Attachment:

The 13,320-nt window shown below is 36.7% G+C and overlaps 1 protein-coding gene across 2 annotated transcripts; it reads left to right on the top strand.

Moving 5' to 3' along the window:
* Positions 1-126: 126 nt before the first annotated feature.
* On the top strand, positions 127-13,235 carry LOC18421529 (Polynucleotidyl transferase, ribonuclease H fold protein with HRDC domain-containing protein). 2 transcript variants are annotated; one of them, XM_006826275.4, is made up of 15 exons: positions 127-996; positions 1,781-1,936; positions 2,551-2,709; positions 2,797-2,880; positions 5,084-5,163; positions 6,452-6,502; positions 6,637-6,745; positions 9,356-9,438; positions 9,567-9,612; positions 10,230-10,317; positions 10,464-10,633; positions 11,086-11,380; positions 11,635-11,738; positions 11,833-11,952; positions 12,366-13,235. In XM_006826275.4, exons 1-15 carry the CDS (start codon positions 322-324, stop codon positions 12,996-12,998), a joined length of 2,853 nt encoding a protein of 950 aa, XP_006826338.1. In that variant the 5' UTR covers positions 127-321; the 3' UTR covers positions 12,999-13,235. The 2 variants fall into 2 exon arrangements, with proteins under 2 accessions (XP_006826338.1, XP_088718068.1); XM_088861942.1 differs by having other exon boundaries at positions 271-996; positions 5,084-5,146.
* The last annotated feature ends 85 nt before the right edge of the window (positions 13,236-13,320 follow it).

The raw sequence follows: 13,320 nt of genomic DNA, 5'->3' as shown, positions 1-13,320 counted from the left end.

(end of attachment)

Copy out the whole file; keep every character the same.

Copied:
The 13,320-nt window shown below is 36.7% G+C and overlaps 1 protein-coding gene across 2 annotated transcripts; it reads left to right on the top strand.

Moving 5' to 3' along the window:
* Positions 1-126: 126 nt before the first annotated feature.
* On the top strand, positions 127-13,235 carry LOC18421529 (Polynucleotidyl transferase, ribonuclease H fold protein with HRDC domain-containing protein). 2 transcript variants are annotated; one of them, XM_006826275.4, is made up of 15 exons: positions 127-996; positions 1,781-1,936; positions 2,551-2,709; positions 2,797-2,880; positions 5,084-5,163; positions 6,452-6,502; positions 6,637-6,745; positions 9,356-9,438; positions 9,567-9,612; positions 10,230-10,317; positions 10,464-10,633; positions 11,086-11,380; positions 11,635-11,738; positions 11,833-11,952; positions 12,366-13,235. In XM_006826275.4, exons 1-15 carry the CDS (start codon positions 322-324, stop codon positions 12,996-12,998), a joined length of 2,853 nt encoding a protein of 950 aa, XP_006826338.1. In that variant the 5' UTR covers positions 127-321; the 3' UTR covers positions 12,999-13,235. The 2 variants fall into 2 exon arrangements, with proteins under 2 accessions (XP_006826338.1, XP_088718068.1); XM_088861942.1 differs by having other exon boundaries at positions 271-996; positions 5,084-5,146.
* The last annotated feature ends 85 nt before the right edge of the window (positions 13,236-13,320 follow it).

The raw sequence follows: 13,320 nt of genomic DNA, 5'->3' as shown, positions 1-13,320 counted from the left end.